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CSA Elections: Winter 2014

Tuesday, March 18, 2014

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  • Successful Academic & University affairs candidate, Peter Miller.

    Successful Academic & University affairs candidate, Peter Miller.

  • Creative campaigning help get the attention of students.

    Creative campaigning help get the attention of students.

  • Kimmi Snider and her campaign team walking around campus with IHC endorsed mascots.

    Kimmi Snider and her campaign team walking around campus with IHC endorsed mascots.

Written by Alice Lin

Early this March, candidates campaigned for a role on the CSA executive committee for the 2014 – 2015 term. Five different positions were contested for: Human Resources & Operations Commissioner, Academic & University Affairs Commissioner, Communications & Corporate Affairs Commissioner, External Affairs Commissioner, and Local Affairs Commissioner.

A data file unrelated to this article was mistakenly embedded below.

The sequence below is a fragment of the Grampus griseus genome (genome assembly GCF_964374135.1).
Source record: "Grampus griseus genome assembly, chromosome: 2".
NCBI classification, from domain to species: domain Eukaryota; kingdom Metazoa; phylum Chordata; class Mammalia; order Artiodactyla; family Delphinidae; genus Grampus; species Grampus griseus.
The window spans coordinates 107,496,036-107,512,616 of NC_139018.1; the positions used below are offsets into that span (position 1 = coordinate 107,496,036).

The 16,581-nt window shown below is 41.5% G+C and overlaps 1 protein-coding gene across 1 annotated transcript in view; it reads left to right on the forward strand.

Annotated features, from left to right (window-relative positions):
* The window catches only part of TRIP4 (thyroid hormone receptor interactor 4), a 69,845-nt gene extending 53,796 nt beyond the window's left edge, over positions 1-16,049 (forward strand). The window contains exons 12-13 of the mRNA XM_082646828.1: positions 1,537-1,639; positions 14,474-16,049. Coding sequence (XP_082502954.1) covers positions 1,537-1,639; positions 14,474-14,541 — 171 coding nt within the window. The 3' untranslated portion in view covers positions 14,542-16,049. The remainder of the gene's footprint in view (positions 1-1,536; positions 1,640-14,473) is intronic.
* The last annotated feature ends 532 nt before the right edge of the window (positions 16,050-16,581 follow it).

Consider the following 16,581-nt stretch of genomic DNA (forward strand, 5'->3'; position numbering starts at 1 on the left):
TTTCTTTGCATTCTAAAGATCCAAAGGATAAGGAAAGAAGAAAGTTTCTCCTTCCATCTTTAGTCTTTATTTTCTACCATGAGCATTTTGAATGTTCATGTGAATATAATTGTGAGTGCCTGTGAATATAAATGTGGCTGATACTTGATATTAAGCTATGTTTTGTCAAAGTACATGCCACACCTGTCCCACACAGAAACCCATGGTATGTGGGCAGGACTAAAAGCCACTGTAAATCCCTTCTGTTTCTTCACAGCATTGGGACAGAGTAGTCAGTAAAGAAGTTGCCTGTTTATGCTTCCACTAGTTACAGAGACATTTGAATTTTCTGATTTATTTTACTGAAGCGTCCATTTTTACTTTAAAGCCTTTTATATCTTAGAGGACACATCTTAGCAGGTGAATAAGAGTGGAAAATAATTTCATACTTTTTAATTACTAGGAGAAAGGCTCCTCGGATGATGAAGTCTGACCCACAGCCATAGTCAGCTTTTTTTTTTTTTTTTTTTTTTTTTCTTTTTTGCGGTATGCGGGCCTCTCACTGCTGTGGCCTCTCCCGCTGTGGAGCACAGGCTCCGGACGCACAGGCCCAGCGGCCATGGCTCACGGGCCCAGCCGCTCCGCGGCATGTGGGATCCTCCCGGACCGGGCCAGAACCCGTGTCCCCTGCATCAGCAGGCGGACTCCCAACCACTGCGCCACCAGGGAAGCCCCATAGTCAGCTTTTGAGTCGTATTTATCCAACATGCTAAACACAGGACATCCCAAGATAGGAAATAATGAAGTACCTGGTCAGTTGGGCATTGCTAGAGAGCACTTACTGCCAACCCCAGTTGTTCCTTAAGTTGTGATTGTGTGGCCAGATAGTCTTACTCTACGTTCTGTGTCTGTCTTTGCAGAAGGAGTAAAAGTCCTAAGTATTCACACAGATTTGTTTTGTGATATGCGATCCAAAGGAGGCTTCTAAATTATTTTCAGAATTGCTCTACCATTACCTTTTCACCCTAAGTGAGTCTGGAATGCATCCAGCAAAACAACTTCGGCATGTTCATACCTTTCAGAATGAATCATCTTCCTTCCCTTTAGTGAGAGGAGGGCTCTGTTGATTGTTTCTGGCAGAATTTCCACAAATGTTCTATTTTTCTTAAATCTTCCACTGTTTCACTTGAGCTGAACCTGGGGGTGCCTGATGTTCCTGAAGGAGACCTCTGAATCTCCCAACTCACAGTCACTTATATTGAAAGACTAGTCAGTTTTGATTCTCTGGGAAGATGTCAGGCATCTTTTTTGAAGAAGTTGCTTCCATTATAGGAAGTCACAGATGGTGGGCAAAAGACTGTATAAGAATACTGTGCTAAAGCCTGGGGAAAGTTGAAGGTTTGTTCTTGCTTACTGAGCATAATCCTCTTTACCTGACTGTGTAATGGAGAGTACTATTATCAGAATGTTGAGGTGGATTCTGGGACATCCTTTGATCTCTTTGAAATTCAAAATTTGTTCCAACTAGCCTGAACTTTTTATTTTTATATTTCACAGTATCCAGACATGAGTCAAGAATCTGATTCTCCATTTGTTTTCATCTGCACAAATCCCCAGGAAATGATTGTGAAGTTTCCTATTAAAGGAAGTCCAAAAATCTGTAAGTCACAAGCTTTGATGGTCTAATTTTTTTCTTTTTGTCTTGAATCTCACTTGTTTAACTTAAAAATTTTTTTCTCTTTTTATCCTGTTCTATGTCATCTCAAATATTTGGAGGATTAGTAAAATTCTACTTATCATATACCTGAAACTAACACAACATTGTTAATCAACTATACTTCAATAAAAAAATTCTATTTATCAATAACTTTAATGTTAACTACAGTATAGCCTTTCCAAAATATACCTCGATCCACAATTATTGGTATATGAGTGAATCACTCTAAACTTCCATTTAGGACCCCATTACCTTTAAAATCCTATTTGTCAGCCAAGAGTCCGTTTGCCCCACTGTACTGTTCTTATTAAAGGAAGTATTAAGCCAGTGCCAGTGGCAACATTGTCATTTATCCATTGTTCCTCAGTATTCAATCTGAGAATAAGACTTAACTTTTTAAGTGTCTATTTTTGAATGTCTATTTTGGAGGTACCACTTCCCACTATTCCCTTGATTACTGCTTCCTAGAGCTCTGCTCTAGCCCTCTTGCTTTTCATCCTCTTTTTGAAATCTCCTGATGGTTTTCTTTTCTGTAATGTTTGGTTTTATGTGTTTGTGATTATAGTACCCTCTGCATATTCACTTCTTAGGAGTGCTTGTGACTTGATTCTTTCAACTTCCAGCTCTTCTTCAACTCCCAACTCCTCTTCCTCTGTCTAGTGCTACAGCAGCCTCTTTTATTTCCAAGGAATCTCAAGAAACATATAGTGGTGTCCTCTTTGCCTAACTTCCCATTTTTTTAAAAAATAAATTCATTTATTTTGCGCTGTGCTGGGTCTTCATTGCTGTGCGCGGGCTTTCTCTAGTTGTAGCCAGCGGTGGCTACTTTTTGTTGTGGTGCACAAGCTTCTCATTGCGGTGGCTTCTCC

As of March 10, the CSA released unofficial results of the general elections. Results are still currently pending an audit process as well as board approval thus is subject to change. The unofficial results are as follows:

  • Human Resources & Operations Commissioner – Colin Morris
  • Academic & University Affairs Commissioner – Peter Miller
  • Communications & Corporate Affairs Commissioner – Sonia Chwalek
  • External Affairs Commissioner – Sonali Menezes
  • Local Affairs Commissioner – Brittany Skelton

Turnout this year dropped by approximately 6.5% from last year and was at 20.7%, where only 4053 out of the 19584 of the undergraduate student population casted their votes. This is posing an important question of whether or not students are engaged or even interested in the work of the CSA.